I spoke my first words in Spanish. It is the language that my dreams are made of. It's how I communicate with my elders, siblings, and extended family. And, while I have lived in America for four decades, my mother and I have never had a conversation in English. Ever. Spanish is one of the ways that I stay connected to my Puerto Rican heritage and my Latin American soul. And yet as deeply as I am in love with my ancestral tongue and as helpful as it has been in my career as a journalist and writer, I have an embarrassing confession: my two sons, born and raised in the U.S.A., are not fully bilingual.
I know that I am not alone in my exasperation to maintain Spanish alive in my children. Millions of parents from Latin America and the Caribbean struggle to keep their native language alive with their kids. According to a Pew Hispanic Research study, fewer than half of third-generation Latinos say they can speak Spanish proficiently or read a Spanish-language book proficiently.
And yet as a family, we try. Lately, my oldest son, who is away in college, only wants to speak to me in Spanish. The conjugations are not perfect, but hey, at least he is trying. Distance makes the heart grow fonder and I get it, he is trying to feel closer to me.
But it's a different story closer to home. My youngest son, a 13-year-old New York City born and bred teenager, has pretty much refused to speak it for years. And brace yourself - earlier in the school year he was trailing a C in Spanish. It's now considerably better, he is presently getting a B+.
But for me, it's vexing and I must confess even a bit embarrassing, considering we named him after one of most well-known writers in the Spanish language. His name is Neruda, after the Chilean poet and Nobel Laureate Pablo Neruda. Are you getting the picture about why I torture myself thinking he must speak and write en español?
I lament and regret that I wasn't as strict when he was younger, like my friend from Texas who only - and I mean only - talks to her son in Spanish whether she's happy or reprimanding him. (I actually do a lot of the cariño (love) talk in Spanish to my sons!)
My Texan Puerto Rican friend married outside la raza and vowed this was the way she would connect her son to her homeland and herself. It's adorable to hear her 12 year old, even if he has a bit of a gringo accent, have conversations about everything under the sun en español. I swoon!
As a borícua mother I have come close to feeling that I've been a total catastrophe since my son can't speak to his Puerto Rican elders in their native tongue. But then I hear my teenager speaking English and using college-level words, and I ease up. He has learned the language of business, as my mom declares, a language he will need to do well. It is a source of pride that he is an eloquent young man in the language he speaks fluently.
My son's Spanish "amnesia" began the moment he started preschool. Before that he only spoke Spanish, but after a few weeks with other toddlers, he never wanted to speak Spanish ever again--not to me, nor his dad, nor really anyone else in the family.
However, given that I believe that culture is what ultimately will save us, Spanish is not a battle I am willing to give up on.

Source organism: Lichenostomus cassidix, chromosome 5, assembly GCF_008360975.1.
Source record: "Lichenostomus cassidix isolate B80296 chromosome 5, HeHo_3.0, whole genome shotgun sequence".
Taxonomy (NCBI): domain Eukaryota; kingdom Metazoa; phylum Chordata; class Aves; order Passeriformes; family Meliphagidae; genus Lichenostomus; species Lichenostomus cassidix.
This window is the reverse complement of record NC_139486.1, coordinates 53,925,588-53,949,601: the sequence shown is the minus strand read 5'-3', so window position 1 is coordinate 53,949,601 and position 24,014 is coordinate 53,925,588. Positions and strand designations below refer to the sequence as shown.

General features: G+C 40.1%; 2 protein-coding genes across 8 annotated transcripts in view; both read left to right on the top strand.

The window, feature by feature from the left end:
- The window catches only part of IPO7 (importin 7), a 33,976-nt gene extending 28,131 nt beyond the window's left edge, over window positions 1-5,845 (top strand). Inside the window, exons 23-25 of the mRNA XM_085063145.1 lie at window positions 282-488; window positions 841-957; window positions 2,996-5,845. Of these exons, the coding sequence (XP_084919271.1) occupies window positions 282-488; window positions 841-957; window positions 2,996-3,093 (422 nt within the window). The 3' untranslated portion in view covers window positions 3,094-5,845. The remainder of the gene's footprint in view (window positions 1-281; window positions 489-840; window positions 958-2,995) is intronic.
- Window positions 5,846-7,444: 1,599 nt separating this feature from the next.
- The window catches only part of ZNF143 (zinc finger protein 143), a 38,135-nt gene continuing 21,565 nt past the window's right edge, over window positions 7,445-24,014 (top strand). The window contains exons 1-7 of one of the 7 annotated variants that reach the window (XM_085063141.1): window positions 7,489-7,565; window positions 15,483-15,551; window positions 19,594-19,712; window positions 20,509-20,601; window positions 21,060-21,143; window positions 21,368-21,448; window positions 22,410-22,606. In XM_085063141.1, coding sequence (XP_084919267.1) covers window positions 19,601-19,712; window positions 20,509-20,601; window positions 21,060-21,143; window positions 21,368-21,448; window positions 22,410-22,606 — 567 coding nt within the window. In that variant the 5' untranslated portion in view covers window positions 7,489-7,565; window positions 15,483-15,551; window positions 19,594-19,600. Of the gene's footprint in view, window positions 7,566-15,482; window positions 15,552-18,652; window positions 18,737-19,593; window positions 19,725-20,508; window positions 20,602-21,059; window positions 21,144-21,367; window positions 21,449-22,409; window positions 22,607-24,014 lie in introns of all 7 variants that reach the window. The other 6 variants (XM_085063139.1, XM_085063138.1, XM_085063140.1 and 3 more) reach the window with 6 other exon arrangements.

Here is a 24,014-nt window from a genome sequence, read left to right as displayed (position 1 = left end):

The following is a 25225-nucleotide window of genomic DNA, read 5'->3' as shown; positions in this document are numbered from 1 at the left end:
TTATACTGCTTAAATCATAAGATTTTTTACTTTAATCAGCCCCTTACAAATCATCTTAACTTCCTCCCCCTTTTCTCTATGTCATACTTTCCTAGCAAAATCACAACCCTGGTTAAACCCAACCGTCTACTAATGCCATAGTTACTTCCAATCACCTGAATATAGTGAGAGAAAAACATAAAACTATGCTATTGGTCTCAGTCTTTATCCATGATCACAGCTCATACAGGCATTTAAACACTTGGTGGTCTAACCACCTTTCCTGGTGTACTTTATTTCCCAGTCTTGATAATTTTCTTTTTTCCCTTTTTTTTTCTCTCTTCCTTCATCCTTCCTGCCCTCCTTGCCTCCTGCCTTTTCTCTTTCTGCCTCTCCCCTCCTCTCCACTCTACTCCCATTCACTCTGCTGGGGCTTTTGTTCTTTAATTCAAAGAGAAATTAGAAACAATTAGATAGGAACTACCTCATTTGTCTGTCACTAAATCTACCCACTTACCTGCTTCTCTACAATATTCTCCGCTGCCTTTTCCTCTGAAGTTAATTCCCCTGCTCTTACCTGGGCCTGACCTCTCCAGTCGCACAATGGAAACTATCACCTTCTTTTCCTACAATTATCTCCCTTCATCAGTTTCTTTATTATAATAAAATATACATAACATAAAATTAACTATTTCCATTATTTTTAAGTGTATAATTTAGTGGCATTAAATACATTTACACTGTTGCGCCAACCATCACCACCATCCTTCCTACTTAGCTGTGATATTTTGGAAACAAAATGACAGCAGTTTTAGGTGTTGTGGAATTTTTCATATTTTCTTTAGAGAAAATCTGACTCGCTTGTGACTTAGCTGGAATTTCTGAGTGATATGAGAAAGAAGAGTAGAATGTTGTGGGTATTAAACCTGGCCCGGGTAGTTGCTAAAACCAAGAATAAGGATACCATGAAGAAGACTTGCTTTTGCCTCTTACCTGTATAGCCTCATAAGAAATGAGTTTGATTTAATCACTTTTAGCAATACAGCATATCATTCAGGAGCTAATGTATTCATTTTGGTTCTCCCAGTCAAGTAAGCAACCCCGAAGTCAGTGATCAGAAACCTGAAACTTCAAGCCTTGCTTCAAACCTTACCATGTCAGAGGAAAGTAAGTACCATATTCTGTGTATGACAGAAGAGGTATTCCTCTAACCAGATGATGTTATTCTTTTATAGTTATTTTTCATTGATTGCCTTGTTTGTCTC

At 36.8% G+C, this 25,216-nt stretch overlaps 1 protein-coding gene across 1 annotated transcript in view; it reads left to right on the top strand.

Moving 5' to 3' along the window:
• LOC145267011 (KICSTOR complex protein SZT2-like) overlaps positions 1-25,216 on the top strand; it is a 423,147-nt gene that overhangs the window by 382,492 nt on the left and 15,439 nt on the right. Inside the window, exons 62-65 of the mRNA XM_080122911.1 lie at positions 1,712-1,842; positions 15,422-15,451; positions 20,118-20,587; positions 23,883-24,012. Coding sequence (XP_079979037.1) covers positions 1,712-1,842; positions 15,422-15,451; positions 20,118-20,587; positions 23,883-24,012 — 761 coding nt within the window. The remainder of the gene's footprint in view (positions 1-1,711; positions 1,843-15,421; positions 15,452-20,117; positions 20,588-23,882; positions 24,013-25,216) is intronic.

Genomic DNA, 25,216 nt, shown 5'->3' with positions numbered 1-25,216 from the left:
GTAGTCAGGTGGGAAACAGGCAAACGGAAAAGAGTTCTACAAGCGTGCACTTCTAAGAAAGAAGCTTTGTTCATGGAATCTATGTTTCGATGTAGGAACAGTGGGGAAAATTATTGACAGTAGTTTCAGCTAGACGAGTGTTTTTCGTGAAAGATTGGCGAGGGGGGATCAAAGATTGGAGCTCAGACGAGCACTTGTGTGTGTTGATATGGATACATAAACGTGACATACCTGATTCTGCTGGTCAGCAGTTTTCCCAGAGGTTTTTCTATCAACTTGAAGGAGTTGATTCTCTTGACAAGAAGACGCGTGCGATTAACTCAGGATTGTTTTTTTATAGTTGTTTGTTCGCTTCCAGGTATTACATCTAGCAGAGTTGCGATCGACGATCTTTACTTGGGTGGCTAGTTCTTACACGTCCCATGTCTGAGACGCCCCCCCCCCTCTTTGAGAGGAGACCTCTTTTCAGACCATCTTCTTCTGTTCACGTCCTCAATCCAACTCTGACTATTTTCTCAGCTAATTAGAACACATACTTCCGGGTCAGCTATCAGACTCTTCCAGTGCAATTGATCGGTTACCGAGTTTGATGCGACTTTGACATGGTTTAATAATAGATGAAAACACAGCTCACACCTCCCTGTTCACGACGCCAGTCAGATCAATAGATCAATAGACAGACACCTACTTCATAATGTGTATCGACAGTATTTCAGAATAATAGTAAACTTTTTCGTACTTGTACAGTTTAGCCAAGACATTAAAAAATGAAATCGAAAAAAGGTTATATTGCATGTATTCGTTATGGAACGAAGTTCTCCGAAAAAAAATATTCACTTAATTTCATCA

Over the years, we have tried many different enticements -- a dollar a word (his abuelos who really miss talking to him came up with that one; so far he has earned $20.)
Once I told him he would not get breakfast unless he asked for it in Spanish. So he went hungry to school one day and I felt like crap; he was so stubborn.
Another time, I only spoke Spanish for two weeks; he would cry and say he didn't understand me. Then one day he said, "Mom, I haven't understood a word you said in two weeks, if you wanna speak Spanish, go back to Mexico!" He was 8 years old and sounded like he was running a nativist political campaign. Of course, I pointed out that we were Puerto Rican, not Mexican. So much for infusing my child with my borícua heritage.
It's been an epic battle in our house, though it speaks to larger issues about culture and the acculturation of U.S. Hispanics. The Pew Hispanic Center study found that 95 percent of Hispanic immigrants responded that it's very important for future generations of Latinos living in the US speak Spanish.
I know these language battles between parents who speak another language and their U.S.-born children have always been part of the American experience But I worry think that something deeper is going on these days with the Spanish-language family battles. Perhaps some kids, not wanting to stand out in this current anti-Latino immigrant climate, just want to focus on the American part of their identity.
In my beloved island, I stumbled on the perfect solution. It happened during our last spring break, when we visited my paternal family in a small village in Puerto Rico. Neruda met his teenage cousins who do not speak a lick of English. He loved them so much and was playing basketball with gestures, learning a few words here and there. Of course, he refused to share which ones! However, he now says he wants to spend more time on the island and learn Spanish from them, not me!
I may regret not being more militant about Spanish at home early on when he was still very young. And I confess, I got lazy. But I will not stop trying.
There is one daily bright light.
There is one phrase that he now says in Spanish every day, after explaining (and begging, really) how much it would mean to me if he did.
My Neruda says it morning and night and whenever he comes in or goes out into the world. He says, "Bendición, Mami." And my heart melts.
At least I get to bless him like my mom and my grandmothers blessed me. I respond joyfully, "Que Dios te bendiga, hijo mío!"